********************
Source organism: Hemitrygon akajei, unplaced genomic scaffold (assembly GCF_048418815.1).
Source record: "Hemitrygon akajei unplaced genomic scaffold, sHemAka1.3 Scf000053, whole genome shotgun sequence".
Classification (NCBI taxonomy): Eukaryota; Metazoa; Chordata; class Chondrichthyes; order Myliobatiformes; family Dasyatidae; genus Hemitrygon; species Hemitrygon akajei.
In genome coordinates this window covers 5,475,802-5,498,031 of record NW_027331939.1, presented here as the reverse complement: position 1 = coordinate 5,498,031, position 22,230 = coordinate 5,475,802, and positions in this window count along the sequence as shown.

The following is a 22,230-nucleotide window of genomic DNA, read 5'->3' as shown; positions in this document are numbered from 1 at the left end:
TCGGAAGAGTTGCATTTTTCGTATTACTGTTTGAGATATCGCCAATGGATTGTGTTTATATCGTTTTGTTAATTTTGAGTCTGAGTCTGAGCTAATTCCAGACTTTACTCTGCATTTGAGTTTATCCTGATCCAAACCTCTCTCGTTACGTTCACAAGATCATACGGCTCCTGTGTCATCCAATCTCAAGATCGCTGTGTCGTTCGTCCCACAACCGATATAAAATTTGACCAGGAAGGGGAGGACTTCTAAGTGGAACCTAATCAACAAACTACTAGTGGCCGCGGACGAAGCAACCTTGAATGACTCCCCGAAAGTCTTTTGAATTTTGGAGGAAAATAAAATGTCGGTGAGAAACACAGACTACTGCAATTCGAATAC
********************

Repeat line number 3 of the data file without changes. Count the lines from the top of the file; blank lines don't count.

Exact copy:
Classification (NCBI taxonomy): Eukaryota; Metazoa; Chordata; class Chondrichthyes; order Myliobatiformes; family Dasyatidae; genus Hemitrygon; species Hemitrygon akajei.